Asterisk denotes entries on real places.
Much of Argelouse is falling into a state of disrepair. However, it is a heavily forested region, and resin from its pine trees becomes the source of Thérèse’s income. In her late years, Thérèse learns that most of Argelouse’s pine trees have been cut down and that the town has become an even more desolate place.
Argelouse becomes Thérèse’s “prison” after she is acquitted in her trial for attempting to kill Bernard, who confines her to her room for years. Bernard’s main interest in the place derives from its being a good place for duck hunting. He returns there only for duck-hunting season.
Saint-Clair (sah[n]-klehr). Market town six miles from Argelouse, In her younger days, Thérèse often travels between the two towns, which are connected by a neglected road on which nothing more modern than a wagon can travel. However, Saint-Clair is an important stop on the railway and has a station that anyone going to Argelouse finds necessary to traverse. It serves as a milestone in the book.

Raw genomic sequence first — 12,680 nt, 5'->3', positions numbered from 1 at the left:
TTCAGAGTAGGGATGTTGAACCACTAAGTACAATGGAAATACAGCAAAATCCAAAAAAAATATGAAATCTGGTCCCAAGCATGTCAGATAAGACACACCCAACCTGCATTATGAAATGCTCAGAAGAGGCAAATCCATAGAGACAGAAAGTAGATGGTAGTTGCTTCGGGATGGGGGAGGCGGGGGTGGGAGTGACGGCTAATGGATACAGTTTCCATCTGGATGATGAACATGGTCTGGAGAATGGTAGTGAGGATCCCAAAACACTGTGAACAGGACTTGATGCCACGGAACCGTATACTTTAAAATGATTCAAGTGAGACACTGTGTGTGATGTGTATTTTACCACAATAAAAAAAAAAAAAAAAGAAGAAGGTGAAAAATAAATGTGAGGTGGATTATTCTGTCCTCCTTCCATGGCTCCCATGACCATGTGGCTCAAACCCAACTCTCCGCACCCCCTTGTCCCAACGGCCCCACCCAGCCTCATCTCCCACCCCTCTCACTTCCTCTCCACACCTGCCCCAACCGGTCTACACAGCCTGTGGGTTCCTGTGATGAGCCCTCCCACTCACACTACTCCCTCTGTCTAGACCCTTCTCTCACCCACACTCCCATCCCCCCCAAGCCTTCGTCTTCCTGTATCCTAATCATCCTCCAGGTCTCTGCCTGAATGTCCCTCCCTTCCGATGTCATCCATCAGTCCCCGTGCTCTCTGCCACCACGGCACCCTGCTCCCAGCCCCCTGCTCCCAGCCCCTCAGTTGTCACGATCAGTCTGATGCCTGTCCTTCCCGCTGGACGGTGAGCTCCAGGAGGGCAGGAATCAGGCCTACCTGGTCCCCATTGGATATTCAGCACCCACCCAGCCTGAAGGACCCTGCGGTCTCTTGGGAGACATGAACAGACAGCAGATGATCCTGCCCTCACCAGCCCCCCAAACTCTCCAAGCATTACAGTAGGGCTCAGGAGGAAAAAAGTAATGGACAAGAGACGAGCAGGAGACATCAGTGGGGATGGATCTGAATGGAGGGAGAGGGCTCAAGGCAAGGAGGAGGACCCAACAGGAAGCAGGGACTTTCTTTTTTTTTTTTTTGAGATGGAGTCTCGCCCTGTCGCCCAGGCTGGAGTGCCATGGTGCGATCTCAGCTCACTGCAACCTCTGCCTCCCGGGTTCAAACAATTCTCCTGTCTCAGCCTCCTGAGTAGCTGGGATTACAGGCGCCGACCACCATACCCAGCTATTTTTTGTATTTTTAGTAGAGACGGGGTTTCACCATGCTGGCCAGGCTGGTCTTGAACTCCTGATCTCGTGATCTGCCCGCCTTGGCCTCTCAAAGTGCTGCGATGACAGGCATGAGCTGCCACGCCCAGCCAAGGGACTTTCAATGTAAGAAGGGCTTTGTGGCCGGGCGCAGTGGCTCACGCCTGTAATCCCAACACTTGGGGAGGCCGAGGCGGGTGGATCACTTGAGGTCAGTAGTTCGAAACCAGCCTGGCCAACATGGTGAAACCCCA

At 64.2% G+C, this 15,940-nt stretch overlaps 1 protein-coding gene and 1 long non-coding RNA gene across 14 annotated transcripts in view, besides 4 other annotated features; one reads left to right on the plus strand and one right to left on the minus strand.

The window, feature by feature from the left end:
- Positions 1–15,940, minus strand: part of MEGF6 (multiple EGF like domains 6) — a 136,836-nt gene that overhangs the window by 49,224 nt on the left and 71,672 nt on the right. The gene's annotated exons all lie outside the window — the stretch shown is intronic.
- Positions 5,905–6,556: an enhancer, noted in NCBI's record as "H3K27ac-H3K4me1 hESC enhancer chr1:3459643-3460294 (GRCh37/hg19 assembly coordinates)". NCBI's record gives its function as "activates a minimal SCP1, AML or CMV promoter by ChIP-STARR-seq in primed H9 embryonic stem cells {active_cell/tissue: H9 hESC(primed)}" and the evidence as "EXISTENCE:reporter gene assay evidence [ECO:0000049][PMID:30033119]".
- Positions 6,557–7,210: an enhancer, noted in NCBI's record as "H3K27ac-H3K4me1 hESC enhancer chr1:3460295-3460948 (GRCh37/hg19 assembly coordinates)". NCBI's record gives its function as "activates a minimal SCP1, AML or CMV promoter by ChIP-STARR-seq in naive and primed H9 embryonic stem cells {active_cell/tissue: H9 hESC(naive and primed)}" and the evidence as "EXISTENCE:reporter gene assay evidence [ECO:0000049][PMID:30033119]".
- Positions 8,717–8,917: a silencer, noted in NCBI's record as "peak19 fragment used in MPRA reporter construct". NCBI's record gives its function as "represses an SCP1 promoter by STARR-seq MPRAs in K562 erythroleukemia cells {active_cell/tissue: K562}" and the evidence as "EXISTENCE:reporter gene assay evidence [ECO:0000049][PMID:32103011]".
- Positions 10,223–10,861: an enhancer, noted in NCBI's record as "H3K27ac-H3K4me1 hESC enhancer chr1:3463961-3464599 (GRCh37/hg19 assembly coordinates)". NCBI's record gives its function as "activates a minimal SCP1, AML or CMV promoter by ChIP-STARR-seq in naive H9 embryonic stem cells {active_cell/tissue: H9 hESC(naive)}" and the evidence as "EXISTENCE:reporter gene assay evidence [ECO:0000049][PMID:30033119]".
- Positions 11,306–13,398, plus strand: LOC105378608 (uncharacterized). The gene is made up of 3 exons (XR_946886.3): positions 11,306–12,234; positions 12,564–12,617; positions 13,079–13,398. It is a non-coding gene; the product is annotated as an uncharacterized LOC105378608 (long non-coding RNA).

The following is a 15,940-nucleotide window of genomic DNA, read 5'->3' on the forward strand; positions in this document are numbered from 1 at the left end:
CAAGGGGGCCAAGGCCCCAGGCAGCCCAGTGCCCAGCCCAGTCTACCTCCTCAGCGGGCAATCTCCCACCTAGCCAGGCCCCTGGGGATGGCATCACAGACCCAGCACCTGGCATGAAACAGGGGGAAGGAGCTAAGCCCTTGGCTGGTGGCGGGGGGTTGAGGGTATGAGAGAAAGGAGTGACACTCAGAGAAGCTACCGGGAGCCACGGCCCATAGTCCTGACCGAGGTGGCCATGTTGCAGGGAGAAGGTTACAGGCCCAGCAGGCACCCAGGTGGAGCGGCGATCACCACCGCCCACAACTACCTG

Because there is no church in Argelouse, Thérèse attends Sunday Mass in Saint-Clair, which she finds a welcome respite. However, Bernard decides that Mass has no meaning for Thérèse, whom he forbids from going to Saint-Clair, which eventually becomes the site of Thérèse’s death.
*Paris. Capital of France in which Thérèse lives after Bernard permits her to leave Argelouse. Alone in the great city, Thérèse tries to make a new life for herself, but without success. The sense of sin she carries with her perverts all of her attempts to find happiness. As the years pass, she retreats more and more into herself.
During her first years in Paris, she lives on Ile Saint-Louis, a small island in the Seine River. In her declining years, Thérèse lives in an apartment in an old house on the rue du Bac, on the Left Bank of the Seine that crosses the larger boulevard Saint-Germain, where Thérèse feels a temporary relief from the oppression that is usually her lot.